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New interview with Pope Francis on 2nd anniversary of election

March 13, 2015

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In a wide-ranging interview with the Vatican correspondent of a major Mexican media company, Pope Francis discussed drug trafficking, the success of evangelical Protestantism in Latin America, the conclave that elected him, the synod of bishops, curial reform, and clerical sexual abuse.

Hesitant to use the word “sects” to describe all evangelical Protestant groups, the Pontiff, according to Vatican Radio, said evangelicals have found success because they are close to the people; the Church in Latin America, in contrast, has a certain clericalism that creates distance from the people. Evangelicals have also found success where priests preach “disastrous” and overly abstract homilies.

Recalling the 2013 conclave, he said:

During the vote I was praying the rosary, I usually pray three rosaries daily, and I felt great peace, almost to the point of insentience. The very same when everything was resolved, and for me this was a sign that God wanted it, great peace. From that day to this I have not lost it. It is 'something inside’ it is like a gift. I do not know what happened next. They made [me] stand up. They asked me if I agreed. I said yes. I do not know if they made me swear on something, I forget. I was at peace.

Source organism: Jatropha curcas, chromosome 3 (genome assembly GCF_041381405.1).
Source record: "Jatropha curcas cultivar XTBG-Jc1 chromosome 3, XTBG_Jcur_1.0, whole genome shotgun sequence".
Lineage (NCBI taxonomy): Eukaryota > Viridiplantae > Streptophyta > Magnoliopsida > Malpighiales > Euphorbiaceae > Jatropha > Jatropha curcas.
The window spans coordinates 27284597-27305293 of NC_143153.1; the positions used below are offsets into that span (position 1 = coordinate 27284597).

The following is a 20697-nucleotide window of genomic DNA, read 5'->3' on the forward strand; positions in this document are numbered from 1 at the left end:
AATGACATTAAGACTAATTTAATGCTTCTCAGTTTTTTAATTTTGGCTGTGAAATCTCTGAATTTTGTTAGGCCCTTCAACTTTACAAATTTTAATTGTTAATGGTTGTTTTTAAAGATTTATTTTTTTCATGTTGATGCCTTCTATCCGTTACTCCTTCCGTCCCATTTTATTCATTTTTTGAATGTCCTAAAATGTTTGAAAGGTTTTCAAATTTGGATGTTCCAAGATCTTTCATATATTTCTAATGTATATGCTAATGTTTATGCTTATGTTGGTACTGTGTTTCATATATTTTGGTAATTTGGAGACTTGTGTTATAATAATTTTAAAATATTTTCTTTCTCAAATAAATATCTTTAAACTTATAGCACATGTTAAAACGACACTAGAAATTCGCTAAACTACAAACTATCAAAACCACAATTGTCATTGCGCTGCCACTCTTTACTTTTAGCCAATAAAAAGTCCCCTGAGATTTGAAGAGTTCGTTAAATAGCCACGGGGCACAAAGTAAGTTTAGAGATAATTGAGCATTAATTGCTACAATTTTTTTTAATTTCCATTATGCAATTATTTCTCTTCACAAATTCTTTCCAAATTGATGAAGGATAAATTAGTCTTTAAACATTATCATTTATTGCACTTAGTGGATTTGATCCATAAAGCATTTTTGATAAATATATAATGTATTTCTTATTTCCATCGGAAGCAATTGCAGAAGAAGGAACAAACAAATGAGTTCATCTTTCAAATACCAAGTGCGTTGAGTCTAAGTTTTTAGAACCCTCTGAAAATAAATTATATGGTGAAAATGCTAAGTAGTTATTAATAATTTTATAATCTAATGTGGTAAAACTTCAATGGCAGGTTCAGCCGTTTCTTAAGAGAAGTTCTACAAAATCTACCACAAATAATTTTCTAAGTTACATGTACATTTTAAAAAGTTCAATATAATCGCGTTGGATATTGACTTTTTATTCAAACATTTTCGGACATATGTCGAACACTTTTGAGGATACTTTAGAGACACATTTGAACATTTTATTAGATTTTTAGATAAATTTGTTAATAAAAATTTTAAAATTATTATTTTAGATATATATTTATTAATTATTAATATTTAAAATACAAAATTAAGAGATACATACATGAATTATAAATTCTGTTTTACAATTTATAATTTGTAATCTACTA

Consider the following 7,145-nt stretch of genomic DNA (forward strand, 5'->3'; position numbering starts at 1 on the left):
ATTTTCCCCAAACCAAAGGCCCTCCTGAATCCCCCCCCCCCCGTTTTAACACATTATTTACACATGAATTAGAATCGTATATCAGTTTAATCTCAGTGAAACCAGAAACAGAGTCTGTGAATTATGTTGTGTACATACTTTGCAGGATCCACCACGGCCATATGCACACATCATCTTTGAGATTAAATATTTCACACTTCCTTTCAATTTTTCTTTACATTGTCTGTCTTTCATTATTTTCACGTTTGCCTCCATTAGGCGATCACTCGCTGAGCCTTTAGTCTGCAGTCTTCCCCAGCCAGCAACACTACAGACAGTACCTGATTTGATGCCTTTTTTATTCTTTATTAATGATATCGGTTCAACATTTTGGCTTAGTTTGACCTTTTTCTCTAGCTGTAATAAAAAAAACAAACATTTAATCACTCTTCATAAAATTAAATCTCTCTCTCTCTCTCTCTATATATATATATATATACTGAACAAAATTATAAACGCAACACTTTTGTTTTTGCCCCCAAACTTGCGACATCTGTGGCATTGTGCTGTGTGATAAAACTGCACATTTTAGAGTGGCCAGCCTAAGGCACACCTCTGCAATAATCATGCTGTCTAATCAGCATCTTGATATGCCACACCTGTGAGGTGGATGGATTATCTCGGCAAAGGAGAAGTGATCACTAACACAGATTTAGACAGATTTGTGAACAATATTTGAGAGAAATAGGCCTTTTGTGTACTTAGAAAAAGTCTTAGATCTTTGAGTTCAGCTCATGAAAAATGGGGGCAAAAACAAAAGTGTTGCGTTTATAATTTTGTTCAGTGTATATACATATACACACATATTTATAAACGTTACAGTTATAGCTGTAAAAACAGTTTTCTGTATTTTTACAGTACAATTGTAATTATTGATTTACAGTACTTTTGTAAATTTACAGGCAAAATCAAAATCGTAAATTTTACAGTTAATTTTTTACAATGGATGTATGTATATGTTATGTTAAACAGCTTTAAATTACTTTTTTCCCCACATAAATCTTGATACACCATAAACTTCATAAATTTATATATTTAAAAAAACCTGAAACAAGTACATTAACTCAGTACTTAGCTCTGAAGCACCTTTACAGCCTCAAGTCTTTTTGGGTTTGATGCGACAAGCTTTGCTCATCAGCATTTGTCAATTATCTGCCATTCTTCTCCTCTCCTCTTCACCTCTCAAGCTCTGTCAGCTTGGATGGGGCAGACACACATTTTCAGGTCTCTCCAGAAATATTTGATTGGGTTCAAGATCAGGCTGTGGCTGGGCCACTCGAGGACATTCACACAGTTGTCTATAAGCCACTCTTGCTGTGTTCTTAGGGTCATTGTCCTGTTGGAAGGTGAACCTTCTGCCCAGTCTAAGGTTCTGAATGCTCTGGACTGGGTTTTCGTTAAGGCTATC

“After I came out and I did not know what to say,” he continued. “And you are the witnesses of everything else. I deeply felt that a minister needs the blessing of God, but also that of his people. I did not dare to ask the people to bless me. I simply said: pray that God may bless me through you. But it came out spontaneously, also my prayer for Benedict.”

Pope Francis did not say whether he would retire but said that “an institutional door has been opened” with the resignation of Pope Benedict.

“I have the feeling that my pontificate will be brief: four or five years; I do not know, even two or three,” he added. “Two have already passed. It is a somewhat vague sensation. Maybe it's like the psychology of the gambler who convinces himself he will lose so he won’t be disappointed and if he wins, is happy. I do not know. But I feel that the Lord has placed me here for a short time, and nothing more.”


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  • Posted by: Randal Mandock - Mar. 13, 2015 1:18 PM ET USA

    Between 1980-2007 I attended many Masses in Mexico. Homilies in the large cities there resembled homilies here, no more abstract, no less. Things were different in rural areas where liberation theology was rampant among priests and religious. If one of my inlaws may serve as an example, the rural order of nuns who cared for her was more interested in sending her for revolutionary training in Nicaragua than in nurturing in her a respect for the "institutional church" and the papacy.